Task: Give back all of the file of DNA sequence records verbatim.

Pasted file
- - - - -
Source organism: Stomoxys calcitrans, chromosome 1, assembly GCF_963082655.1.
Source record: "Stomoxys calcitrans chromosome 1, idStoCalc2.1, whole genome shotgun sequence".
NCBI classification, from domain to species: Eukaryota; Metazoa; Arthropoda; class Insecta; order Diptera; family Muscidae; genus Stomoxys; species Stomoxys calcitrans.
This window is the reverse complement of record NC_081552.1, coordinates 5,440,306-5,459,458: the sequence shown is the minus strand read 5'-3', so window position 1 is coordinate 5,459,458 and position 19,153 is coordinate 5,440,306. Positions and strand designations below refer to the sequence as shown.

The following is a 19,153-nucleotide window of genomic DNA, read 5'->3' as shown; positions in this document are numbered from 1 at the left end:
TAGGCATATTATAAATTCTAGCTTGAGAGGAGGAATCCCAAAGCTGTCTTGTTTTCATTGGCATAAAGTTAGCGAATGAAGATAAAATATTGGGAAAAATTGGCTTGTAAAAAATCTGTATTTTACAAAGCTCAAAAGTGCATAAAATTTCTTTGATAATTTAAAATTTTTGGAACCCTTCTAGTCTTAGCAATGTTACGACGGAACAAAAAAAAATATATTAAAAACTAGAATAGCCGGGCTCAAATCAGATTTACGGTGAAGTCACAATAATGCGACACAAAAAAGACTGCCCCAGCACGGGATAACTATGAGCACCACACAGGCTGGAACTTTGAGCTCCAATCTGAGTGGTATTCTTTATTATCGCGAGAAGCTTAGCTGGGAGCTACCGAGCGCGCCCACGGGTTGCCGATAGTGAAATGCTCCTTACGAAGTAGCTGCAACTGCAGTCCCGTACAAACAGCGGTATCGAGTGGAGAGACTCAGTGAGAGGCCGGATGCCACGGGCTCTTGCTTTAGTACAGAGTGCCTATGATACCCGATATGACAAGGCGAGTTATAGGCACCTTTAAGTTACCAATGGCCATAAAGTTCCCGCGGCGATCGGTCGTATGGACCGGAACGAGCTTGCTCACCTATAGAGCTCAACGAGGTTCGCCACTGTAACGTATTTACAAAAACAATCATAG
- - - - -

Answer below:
Source organism: Stomoxys calcitrans, chromosome 1, assembly GCF_963082655.1.
Source record: "Stomoxys calcitrans chromosome 1, idStoCalc2.1, whole genome shotgun sequence".
NCBI classification, from domain to species: Eukaryota; Metazoa; Arthropoda; class Insecta; order Diptera; family Muscidae; genus Stomoxys; species Stomoxys calcitrans.
This window is the reverse complement of record NC_081552.1, coordinates 5,440,306-5,459,458: the sequence shown is the minus strand read 5'-3', so window position 1 is coordinate 5,459,458 and position 19,153 is coordinate 5,440,306. Positions and strand designations below refer to the sequence as shown.

The following is a 19,153-nucleotide window of genomic DNA, read 5'->3' as shown; positions in this document are numbered from 1 at the left end:
TAGGCATATTATAAATTCTAGCTTGAGAGGAGGAATCCCAAAGCTGTCTTGTTTTCATTGGCATAAAGTTAGCGAATGAAGATAAAATATTGGGAAAAATTGGCTTGTAAAAAATCTGTATTTTACAAAGCTCAAAAGTGCATAAAATTTCTTTGATAATTTAAAATTTTTGGAACCCTTCTAGTCTTAGCAATGTTACGACGGAACAAAAAAAAATATATTAAAAACTAGAATAGCCGGGCTCAAATCAGATTTACGGTGAAGTCACAATAATGCGACACAAAAAAGACTGCCCCAGCACGGGATAACTATGAGCACCACACAGGCTGGAACTTTGAGCTCCAATCTGAGTGGTATTCTTTATTATCGCGAGAAGCTTAGCTGGGAGCTACCGAGCGCGCCCACGGGTTGCCGATAGTGAAATGCTCCTTACGAAGTAGCTGCAACTGCAGTCCCGTACAAACAGCGGTATCGAGTGGAGAGACTCAGTGAGAGGCCGGATGCCACGGGCTCTTGCTTTAGTACAGAGTGCCTATGATACCCGATATGACAAGGCGAGTTATAGGCACCTTTAAGTTACCAATGGCCATAAAGTTCCCGCGGCGATCGGTCGTATGGACCGGAACGAGCTTGCTCACCTATAGAGCTCAACGAGGTTCGCCACTGTAACGTATTTACAAAAACAATCATAG